Another possible mechanism of action of food components is the facilitation of excitation-contraction-coupling. This facilitating effect could occur at the neuromuscular junction by increasing the release of the neurotransmitter acetylcholine or, possibly, by preventing the depletion of this neurotransmitter by providing choline supplements (R.T.Wurtman, Massachusetts Institute of Technology, personal communication, 1992). As with BCAA supplementation, however, there has been no definitive research that supports this idea.
Ergogenic Aids That Increase the Stored Amount or Availability of a Limiting Substrate
Carbohydrate is an essential fuel source for prolonged exercise of moderate intensity. At intensities ranging between 60 and 80 percent of maximum aerobic power (maximum oxygen uptake ), the major source of carbohydrate is muscle glycogen. Numerous studies have demonstrated that the capacity to exercise at exercise intensities ranging from 60 to 80 percent is directly related to the preexercise muscle glycogen level (Ahlborg et al., 1967; Bergström and Hultman, 1967; Bergström et al., 1967). Because of the paramount importance of muscle glycogen during prolonged, moderate-intensity exercise, the regulation of muscle glycogen synthesis and mechanisms for increasing the muscle glycogen stores have been studied extensively. For years it has been known that the consumption of a high-carbohydrate diet will elevate glycogen stores above normal levels. To maximize muscle glycogen
stores, however, a specific regimen of exercise and diet must be followed. Although several regimens have been developed, the 7-day protocol developed by Sherman et al. (1981) is the most practical. First, the muscle glycogen level is depleted by exercise. During the next 3 days, exercise should be of moderate intensity and duration and a well-balanced mixed diet composed of about 45 percent carbohydrate should be consumed. During the last 3 days, the exercise duration is tapered and the carbohydrate content of the diet is increased to 70 percent. This protocol has been found to double the normal muscle glycogen concentration.
Oxygen availability is also an important determinant of aerobic endurance. Increasing oxygen delivery or availability to the working muscles has been found to increase maximum aerobic power and aerobic endurance. The increase in aerobic endurance is thought to be due to a reduced reliance on carbohydrate stores and/or reduced lactate production during submaximal exercise. Blood doping and erythropoietin injections have been used to increase the oxygen-carrying capacity of the blood and to increase by increasing the red blood cell mass (Spriet, 1991). These procedures, however, are potentially dangerous because of the possibility of infection and increased blood viscosity, which can place undue stress on the exercising heart.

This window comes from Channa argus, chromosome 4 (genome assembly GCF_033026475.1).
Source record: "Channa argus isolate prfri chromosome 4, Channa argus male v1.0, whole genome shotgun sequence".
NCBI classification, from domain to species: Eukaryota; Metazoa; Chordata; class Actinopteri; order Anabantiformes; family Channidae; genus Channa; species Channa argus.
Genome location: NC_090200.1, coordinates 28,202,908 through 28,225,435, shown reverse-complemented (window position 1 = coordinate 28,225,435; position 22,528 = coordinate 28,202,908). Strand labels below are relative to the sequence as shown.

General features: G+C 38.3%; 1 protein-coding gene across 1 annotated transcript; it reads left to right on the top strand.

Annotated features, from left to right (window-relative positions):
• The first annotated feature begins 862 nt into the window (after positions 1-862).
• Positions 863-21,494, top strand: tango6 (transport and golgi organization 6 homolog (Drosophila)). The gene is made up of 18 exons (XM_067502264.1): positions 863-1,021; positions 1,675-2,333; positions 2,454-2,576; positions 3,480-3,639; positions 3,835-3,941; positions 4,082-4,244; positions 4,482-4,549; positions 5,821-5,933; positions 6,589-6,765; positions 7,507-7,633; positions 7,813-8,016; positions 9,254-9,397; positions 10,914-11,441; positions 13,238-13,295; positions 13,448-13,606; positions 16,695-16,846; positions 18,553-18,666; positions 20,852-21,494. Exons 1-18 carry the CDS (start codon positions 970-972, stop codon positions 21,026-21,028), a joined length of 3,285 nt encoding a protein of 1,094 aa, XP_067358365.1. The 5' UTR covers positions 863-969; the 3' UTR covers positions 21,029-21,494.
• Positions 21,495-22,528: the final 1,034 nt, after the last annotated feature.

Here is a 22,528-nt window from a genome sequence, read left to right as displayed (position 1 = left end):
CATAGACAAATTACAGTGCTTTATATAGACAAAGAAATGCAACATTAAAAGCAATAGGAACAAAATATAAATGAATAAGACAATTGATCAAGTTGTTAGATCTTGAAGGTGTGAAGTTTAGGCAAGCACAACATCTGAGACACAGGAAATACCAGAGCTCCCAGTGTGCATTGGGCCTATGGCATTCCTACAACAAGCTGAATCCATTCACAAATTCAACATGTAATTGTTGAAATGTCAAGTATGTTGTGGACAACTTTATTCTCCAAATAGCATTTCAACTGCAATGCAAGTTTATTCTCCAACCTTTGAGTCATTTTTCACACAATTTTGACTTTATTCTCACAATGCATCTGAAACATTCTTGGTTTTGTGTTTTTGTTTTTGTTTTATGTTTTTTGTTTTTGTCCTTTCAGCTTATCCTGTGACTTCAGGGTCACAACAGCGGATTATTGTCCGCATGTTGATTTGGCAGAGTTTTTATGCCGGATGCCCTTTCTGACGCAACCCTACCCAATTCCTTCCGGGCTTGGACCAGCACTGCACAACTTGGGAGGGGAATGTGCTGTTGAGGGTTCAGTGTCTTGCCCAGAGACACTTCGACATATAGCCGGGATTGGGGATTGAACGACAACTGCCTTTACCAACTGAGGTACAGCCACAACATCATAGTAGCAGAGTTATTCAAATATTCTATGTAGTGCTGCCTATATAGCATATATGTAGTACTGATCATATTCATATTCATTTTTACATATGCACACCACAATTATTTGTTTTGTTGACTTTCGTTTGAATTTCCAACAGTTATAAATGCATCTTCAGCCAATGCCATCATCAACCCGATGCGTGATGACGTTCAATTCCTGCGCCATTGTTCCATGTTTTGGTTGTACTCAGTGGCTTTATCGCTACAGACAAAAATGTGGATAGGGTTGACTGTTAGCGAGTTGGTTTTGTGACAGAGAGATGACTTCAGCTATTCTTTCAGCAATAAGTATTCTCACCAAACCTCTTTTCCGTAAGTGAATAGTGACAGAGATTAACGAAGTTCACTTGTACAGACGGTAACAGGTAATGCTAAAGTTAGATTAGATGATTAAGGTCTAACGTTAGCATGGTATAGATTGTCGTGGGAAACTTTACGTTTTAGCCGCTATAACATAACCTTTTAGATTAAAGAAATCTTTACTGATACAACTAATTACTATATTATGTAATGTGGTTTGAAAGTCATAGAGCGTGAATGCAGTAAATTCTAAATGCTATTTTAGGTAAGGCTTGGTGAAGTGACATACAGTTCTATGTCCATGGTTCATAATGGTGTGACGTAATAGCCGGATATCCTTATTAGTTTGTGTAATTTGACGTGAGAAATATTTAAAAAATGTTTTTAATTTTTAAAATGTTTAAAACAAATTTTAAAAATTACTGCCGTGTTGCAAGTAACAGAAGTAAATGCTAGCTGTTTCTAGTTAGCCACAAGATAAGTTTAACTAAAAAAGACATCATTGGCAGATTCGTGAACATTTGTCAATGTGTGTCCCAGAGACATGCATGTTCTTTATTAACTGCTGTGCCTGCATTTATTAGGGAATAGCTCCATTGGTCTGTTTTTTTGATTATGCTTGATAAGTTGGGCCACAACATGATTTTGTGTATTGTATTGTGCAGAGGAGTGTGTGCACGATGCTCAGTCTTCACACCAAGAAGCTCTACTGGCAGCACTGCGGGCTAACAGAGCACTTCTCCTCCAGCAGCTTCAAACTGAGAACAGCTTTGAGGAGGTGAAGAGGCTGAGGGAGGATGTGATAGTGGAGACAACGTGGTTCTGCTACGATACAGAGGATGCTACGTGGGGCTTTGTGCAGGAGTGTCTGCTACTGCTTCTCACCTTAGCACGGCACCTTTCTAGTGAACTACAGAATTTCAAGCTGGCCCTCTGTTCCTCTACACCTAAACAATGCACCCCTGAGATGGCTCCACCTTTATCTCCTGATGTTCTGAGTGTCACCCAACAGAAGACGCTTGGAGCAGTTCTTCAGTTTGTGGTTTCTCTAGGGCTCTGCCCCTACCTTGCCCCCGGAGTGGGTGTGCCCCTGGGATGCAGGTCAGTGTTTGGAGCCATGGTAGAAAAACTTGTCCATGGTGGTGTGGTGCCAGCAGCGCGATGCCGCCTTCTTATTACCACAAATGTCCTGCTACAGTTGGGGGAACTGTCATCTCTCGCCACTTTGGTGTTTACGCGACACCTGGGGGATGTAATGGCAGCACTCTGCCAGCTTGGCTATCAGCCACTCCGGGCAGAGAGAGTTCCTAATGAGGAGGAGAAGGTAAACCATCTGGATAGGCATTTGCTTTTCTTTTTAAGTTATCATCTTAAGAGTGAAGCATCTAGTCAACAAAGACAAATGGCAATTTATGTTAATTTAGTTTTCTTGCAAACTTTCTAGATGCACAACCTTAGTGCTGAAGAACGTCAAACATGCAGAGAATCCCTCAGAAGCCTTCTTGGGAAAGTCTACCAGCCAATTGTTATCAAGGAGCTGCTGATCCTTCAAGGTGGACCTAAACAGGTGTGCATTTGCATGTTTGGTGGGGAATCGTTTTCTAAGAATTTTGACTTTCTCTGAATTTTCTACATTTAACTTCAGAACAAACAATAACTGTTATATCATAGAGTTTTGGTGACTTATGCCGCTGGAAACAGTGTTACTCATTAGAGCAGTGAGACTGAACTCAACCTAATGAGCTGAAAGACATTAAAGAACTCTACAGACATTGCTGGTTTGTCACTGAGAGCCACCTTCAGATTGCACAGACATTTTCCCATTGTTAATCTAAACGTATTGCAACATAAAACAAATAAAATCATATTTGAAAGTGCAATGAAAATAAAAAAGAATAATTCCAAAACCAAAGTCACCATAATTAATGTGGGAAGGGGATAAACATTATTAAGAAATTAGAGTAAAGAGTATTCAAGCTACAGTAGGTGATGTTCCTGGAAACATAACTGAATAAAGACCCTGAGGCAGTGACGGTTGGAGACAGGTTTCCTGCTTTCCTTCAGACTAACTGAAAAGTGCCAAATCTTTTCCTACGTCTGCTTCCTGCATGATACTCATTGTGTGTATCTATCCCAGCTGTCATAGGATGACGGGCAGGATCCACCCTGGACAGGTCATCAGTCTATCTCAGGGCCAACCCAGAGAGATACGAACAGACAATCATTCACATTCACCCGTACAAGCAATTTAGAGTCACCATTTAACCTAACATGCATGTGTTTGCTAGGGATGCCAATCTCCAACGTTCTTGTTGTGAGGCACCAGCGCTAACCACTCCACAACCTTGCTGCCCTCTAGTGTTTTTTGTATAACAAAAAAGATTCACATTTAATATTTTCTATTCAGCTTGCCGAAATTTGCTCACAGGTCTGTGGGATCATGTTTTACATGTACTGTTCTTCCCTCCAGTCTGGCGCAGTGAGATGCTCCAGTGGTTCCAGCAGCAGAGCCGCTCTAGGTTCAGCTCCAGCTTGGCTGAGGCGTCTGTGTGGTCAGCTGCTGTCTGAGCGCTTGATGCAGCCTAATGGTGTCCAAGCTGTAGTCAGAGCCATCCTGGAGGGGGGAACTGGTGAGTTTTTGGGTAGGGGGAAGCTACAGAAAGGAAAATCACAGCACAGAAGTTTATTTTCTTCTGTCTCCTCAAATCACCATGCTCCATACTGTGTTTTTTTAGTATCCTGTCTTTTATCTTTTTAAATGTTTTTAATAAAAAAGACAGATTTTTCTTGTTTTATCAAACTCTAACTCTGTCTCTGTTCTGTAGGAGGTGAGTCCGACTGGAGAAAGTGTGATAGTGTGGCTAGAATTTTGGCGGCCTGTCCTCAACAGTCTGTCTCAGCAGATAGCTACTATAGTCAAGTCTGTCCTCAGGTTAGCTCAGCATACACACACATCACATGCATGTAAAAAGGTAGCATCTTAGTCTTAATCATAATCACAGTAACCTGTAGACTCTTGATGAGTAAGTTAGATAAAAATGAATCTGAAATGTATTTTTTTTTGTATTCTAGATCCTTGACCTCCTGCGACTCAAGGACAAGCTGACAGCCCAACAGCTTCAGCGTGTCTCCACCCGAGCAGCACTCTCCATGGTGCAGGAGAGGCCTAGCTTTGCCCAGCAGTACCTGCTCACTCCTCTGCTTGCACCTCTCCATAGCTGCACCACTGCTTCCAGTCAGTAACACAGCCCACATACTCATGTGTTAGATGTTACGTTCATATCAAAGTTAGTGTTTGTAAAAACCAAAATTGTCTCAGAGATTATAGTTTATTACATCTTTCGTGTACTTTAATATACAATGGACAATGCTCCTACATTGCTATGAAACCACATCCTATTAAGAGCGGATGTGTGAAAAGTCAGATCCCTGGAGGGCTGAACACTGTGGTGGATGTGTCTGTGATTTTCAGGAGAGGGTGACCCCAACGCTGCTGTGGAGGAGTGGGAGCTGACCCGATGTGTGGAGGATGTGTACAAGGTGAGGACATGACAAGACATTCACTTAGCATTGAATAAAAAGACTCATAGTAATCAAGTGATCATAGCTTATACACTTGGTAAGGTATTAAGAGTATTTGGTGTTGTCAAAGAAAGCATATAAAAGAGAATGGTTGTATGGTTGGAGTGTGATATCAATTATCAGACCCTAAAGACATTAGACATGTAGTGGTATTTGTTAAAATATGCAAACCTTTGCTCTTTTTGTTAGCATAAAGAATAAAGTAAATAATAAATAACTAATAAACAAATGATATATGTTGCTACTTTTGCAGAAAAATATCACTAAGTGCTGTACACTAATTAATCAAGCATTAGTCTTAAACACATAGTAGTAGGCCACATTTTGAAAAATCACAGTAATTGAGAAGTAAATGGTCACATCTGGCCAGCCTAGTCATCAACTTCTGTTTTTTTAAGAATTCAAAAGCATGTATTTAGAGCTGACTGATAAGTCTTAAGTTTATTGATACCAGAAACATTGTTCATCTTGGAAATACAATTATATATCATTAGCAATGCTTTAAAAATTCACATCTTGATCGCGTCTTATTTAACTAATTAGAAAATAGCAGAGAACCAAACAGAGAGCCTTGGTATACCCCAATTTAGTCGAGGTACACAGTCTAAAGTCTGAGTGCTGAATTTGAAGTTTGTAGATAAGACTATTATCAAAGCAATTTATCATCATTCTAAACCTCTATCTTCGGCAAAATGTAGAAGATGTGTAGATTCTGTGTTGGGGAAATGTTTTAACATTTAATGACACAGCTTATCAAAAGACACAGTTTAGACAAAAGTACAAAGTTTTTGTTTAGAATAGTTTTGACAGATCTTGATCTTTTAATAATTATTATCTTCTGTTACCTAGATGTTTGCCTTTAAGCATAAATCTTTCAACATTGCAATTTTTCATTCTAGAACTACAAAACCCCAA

Phosphate loading, which has been found to increase is an alternative to blood doping and other procedures that increase red blood cell mass (Cade et al., 1984; Kreider et al., 1990; Stewart et al., 1990). Typically, this procedure consists of consuming between 600 and 1,000 mg of sodium phosphate three to four times per day for 3 to 6 days. It has been reported that this procedure will increase by 6 to 12 percent, increase the anaerobic threshold, and increase the run time to exhaustion during a continuous ramp protocol on the treadmill (Cade et al., 1984; Kreider et al., 1990; Stewart et al., 1990). It is believed that the increased phosphate consumption elevates the 2,3-diphosphoglycerate concentration of the blood and that this improves tissue oxygen extraction from blood by reducing the affinity of oxygen for hemoglobin (Bredle et al., 1988; Cade et al., 1984; Stewart et al., 1990). It should be mentioned, however, that other possibilities for the ergogenic effects of phosphate loading have been suggested (Bredle et al., 1988; Kreider et al., 1990) and that positive effects have not always been found (Bredle et al., 1988; Duffy and Conlee, 1986).
Ergogenic Aids That Act as a Supplemental Fuel Source or Reduce Reliance on a Limiting Fuel Store
Several nutritional supplements have been used as a supplemental fuel source. The most popular and probably the most effective is simple carbohy-